February 26, 2017
Health Cloud is Salesforce’s first patient-centric system created specifically for the health services industry. It’s marketed as the “patient relationship platform,” because it gathers and integrates data from all members of the “patient ecosystem” including patients, healthcare professionals, and companies that provide health services and products. Salesforce announced the release of Health Cloud in September 2015 with a release slated for Spring 2016.
Today, Life Sciences companies are going through a major transformation as patients, following the trend of the “age of the customer,” demand greater transparency, openness, and access to information regarding their health. Health Cloud’s release significantly impacts both patients and the Life Sciences industry, which is made up of companies that provide healthcare services, products, and research. To give patients the transparency they’re demanding, Life Sciences organizations can leverage Health Cloud, which makes it easy for Healthcare Professionals (HCPs) to access and interact with patient data. Now, organizations can provide patients with diagnoses, drugs, and treatment devices in a more personalized, efficient manner. Patients will have easy access to this data, allowing them to communicate directly with other members of the Health Cloud ecosystem, such as their healthcare provider, in a whole new way.
Health Cloud does what Salesforce does best — it amasses data into a single interface. Patients and HCPs will have a central source of all data related to the treatments, details of the patient journey, and patient data, allowing for a consistent, quality relationship between the patient and all of the professionals and companies involved in their treatment.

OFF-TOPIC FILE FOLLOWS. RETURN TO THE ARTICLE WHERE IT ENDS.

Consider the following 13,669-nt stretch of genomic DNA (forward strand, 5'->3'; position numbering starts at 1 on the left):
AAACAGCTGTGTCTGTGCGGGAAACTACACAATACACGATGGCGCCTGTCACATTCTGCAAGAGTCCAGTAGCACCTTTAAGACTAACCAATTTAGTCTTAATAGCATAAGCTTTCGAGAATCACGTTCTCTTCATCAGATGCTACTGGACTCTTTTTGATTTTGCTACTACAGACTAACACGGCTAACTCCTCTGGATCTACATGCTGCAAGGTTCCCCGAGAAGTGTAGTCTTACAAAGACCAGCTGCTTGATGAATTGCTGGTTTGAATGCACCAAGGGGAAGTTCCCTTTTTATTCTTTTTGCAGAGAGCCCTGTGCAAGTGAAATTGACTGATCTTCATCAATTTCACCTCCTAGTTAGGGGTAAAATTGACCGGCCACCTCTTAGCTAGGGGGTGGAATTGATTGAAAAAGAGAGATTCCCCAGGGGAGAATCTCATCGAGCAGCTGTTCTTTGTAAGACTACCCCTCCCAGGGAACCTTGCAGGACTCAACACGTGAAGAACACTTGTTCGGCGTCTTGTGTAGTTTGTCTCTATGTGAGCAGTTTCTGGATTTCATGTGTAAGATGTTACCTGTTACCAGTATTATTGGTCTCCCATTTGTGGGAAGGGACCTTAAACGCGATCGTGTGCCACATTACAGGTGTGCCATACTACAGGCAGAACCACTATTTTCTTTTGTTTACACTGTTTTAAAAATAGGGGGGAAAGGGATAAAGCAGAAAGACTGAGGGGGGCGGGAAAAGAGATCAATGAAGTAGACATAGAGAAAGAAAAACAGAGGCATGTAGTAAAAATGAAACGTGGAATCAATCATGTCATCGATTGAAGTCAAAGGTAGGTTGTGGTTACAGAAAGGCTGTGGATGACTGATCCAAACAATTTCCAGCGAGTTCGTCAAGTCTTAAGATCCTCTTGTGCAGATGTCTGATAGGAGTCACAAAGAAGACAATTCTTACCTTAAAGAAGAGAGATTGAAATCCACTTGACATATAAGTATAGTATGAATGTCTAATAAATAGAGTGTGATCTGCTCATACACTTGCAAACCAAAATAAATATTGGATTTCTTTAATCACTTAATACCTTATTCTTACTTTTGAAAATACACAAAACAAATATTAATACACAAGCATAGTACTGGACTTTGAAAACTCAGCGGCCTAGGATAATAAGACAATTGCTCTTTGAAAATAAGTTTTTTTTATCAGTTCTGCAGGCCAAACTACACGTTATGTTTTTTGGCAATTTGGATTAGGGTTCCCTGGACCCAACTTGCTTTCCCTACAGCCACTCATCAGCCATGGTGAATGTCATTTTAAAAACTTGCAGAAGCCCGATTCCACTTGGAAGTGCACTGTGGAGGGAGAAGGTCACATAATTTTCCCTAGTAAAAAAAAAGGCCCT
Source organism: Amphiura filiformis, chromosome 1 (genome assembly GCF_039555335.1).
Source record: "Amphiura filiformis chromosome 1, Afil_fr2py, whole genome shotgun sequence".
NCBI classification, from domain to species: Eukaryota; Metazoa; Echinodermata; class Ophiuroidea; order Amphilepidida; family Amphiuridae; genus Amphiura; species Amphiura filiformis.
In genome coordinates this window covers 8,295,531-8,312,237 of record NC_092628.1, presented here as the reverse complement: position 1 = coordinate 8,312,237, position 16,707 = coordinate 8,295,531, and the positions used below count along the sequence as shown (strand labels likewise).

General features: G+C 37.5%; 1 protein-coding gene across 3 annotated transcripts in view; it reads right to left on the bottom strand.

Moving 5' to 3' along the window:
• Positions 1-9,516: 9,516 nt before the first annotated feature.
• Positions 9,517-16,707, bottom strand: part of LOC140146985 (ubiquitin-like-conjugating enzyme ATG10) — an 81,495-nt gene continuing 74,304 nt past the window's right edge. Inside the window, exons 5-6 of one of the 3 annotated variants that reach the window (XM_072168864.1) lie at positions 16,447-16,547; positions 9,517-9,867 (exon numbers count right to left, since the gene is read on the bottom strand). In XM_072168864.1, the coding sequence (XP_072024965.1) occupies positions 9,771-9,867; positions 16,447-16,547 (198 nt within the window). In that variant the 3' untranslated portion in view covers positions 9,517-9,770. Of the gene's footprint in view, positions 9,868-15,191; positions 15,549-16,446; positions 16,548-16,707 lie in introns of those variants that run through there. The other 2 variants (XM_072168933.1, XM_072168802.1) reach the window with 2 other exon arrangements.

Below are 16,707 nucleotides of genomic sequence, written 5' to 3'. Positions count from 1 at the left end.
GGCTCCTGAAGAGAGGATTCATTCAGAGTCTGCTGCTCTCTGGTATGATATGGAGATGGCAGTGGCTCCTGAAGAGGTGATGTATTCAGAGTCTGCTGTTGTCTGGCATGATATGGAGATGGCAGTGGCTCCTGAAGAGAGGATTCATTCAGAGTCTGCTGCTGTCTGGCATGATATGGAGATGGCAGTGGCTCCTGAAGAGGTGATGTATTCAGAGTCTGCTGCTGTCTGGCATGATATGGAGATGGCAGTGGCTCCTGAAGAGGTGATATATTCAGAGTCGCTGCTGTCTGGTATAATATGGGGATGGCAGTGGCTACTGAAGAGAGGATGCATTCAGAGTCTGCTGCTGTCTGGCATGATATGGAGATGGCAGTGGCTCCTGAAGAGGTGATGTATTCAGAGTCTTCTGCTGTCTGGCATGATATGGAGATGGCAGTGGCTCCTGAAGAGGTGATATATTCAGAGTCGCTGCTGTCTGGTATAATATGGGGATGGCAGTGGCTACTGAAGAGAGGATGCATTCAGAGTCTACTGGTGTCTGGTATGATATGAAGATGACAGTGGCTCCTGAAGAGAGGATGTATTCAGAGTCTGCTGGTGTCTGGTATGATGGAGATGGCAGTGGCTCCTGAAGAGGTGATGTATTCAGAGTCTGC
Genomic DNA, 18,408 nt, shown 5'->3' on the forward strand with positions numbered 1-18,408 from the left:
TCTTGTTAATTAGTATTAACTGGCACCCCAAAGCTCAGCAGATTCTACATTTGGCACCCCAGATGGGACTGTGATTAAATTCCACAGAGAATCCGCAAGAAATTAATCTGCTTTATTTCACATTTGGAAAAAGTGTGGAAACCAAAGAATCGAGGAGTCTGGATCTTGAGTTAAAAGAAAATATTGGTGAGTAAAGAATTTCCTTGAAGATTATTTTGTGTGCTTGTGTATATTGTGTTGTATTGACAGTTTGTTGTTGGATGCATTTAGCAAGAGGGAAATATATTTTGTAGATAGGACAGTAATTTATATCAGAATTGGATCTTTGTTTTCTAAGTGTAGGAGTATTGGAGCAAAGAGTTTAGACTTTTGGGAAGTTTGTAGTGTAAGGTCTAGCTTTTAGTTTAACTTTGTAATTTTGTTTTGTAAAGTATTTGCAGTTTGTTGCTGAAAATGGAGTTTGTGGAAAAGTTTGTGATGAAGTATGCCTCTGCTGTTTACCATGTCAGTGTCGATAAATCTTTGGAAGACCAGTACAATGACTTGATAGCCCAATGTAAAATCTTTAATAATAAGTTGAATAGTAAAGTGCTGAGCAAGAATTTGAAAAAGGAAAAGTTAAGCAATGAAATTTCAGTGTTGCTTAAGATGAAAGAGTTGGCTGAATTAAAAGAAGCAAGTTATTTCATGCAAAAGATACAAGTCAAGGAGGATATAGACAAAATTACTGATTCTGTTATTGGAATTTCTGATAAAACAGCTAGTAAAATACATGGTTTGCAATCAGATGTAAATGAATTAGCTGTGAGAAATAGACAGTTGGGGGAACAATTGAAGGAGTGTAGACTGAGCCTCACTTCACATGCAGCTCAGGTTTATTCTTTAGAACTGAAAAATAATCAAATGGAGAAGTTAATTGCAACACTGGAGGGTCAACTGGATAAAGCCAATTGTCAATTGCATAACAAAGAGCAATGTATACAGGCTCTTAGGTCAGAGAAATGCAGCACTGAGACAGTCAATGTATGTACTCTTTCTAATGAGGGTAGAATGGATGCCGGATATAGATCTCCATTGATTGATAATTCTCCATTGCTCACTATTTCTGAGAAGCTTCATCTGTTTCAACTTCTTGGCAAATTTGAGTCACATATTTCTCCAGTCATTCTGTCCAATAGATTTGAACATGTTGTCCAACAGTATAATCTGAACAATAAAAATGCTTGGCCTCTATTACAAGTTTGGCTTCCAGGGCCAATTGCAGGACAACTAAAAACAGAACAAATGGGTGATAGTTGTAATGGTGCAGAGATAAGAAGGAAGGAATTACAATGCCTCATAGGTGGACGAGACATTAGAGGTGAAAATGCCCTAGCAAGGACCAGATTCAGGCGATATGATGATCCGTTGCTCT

Furthermore, patients can now contribute to their own health data. They can sync wearable devices like fitness trackers, add notes on their reaction to a medication, and provide updates on recovery through the Health Cloud platform. No doctor can know a patient as well as patients know themselves. Patients are therefore the most reliable source for the generation of their health data. Allowing the patient to participate increases the value of care the patient receives because doctors can now base decisions off of the best data possible.
Patients are truly at the heart of this new user experience. Imagine providers being able to check on a patient’s status, track their diagnoses data, and communicate with them without ever needing them to come into the healthcare facilities. Then when a patient does visit, the records of their interactions with that doctor or other HCPs are all integrated right there in their patient journey timeline. This creates a holistic view of the patient through the treatment stages and throughout the patient’s life.
While the use of Health Cloud may sound like a dream come true, there are many challenges to implementing any new system in the healthcare industry. A primary concern is security. Patient data is subject to strict regulations about how it is used and stored. This could impact how companies are required to use Health Cloud, but there are ways to work within these rules. One possible solution is to only store some of the data in Health Cloud and load confidential and/or regulated data from a local source when the patient or HCP needs to view it.
With the recent disruption to the Safe Harbour agreement and the evolving EU-US Privacy Shield, which affects how data is stored and shared between the United States and Europe, the regulations to which Health Cloud could be subject to are unclear at this time. The best approach to data management is changing alongside these issues, requiring case-by-case answers to data management in healthcare.
Health Cloud’s potential to enhance patient engagement through the delivery of targeted and personalized content could change health and medical services forever. The encouragement for greater collaboration throughout the entire patient journey when seeking care could lead far beyond better patient experiences to healthier, happier people.